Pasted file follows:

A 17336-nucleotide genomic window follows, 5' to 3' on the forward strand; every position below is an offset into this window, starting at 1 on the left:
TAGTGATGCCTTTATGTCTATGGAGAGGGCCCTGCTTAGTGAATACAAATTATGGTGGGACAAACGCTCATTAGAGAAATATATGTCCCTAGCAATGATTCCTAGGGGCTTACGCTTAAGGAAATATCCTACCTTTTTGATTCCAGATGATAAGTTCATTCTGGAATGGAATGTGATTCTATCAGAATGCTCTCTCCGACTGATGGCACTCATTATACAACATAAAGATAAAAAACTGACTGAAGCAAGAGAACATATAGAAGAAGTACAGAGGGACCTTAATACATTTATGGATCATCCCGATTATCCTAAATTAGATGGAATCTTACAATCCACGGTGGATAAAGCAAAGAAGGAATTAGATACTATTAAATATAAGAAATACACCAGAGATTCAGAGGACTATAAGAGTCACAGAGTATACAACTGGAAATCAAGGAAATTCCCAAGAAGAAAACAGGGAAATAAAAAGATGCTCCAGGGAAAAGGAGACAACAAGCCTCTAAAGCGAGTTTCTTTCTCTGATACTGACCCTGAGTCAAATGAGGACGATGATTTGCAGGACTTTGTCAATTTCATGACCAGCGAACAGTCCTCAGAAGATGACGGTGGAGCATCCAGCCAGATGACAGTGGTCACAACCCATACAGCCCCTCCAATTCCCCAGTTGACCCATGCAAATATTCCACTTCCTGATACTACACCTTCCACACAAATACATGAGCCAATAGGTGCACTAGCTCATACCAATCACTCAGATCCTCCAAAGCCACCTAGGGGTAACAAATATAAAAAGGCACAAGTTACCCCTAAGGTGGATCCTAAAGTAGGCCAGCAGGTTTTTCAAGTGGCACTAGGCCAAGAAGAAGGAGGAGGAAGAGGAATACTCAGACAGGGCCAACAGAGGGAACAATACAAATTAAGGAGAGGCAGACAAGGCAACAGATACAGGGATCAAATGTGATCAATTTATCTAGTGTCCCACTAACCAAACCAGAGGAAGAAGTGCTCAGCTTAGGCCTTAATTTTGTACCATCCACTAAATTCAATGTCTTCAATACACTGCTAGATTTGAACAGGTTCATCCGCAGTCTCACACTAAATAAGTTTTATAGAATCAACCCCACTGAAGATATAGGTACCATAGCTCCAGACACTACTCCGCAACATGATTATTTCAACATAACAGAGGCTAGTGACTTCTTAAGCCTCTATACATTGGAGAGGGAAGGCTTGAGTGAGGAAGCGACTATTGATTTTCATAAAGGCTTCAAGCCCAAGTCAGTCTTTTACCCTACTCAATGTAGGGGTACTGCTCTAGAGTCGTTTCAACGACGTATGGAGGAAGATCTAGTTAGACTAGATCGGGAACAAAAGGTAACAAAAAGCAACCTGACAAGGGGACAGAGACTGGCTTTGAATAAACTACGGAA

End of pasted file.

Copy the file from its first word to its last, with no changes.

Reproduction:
A 17336-nucleotide genomic window follows, 5' to 3' on the forward strand; every position below is an offset into this window, starting at 1 on the left:
TAGTGATGCCTTTATGTCTATGGAGAGGGCCCTGCTTAGTGAATACAAATTATGGTGGGACAAACGCTCATTAGAGAAATATATGTCCCTAGCAATGATTCCTAGGGGCTTACGCTTAAGGAAATATCCTACCTTTTTGATTCCAGATGATAAGTTCATTCTGGAATGGAATGTGATTCTATCAGAATGCTCTCTCCGACTGATGGCACTCATTATACAACATAAAGATAAAAAACTGACTGAAGCAAGAGAACATATAGAAGAAGTACAGAGGGACCTTAATACATTTATGGATCATCCCGATTATCCTAAATTAGATGGAATCTTACAATCCACGGTGGATAAAGCAAAGAAGGAATTAGATACTATTAAATATAAGAAATACACCAGAGATTCAGAGGACTATAAGAGTCACAGAGTATACAACTGGAAATCAAGGAAATTCCCAAGAAGAAAACAGGGAAATAAAAAGATGCTCCAGGGAAAAGGAGACAACAAGCCTCTAAAGCGAGTTTCTTTCTCTGATACTGACCCTGAGTCAAATGAGGACGATGATTTGCAGGACTTTGTCAATTTCATGACCAGCGAACAGTCCTCAGAAGATGACGGTGGAGCATCCAGCCAGATGACAGTGGTCACAACCCATACAGCCCCTCCAATTCCCCAGTTGACCCATGCAAATATTCCACTTCCTGATACTACACCTTCCACACAAATACATGAGCCAATAGGTGCACTAGCTCATACCAATCACTCAGATCCTCCAAAGCCACCTAGGGGTAACAAATATAAAAAGGCACAAGTTACCCCTAAGGTGGATCCTAAAGTAGGCCAGCAGGTTTTTCAAGTGGCACTAGGCCAAGAAGAAGGAGGAGGAAGAGGAATACTCAGACAGGGCCAACAGAGGGAACAATACAAATTAAGGAGAGGCAGACAAGGCAACAGATACAGGGATCAAATGTGATCAATTTATCTAGTGTCCCACTAACCAAACCAGAGGAAGAAGTGCTCAGCTTAGGCCTTAATTTTGTACCATCCACTAAATTCAATGTCTTCAATACACTGCTAGATTTGAACAGGTTCATCCGCAGTCTCACACTAAATAAGTTTTATAGAATCAACCCCACTGAAGATATAGGTACCATAGCTCCAGACACTACTCCGCAACATGATTATTTCAACATAACAGAGGCTAGTGACTTCTTAAGCCTCTATACATTGGAGAGGGAAGGCTTGAGTGAGGAAGCGACTATTGATTTTCATAAAGGCTTCAAGCCCAAGTCAGTCTTTTACCCTACTCAATGTAGGGGTACTGCTCTAGAGTCGTTTCAACGACGTATGGAGGAAGATCTAGTTAGACTAGATCGGGAACAAAAGGTAACAAAAAGCAACCTGACAAGGGGACAGAGACTGGCTTTGAATAAACTACGGAA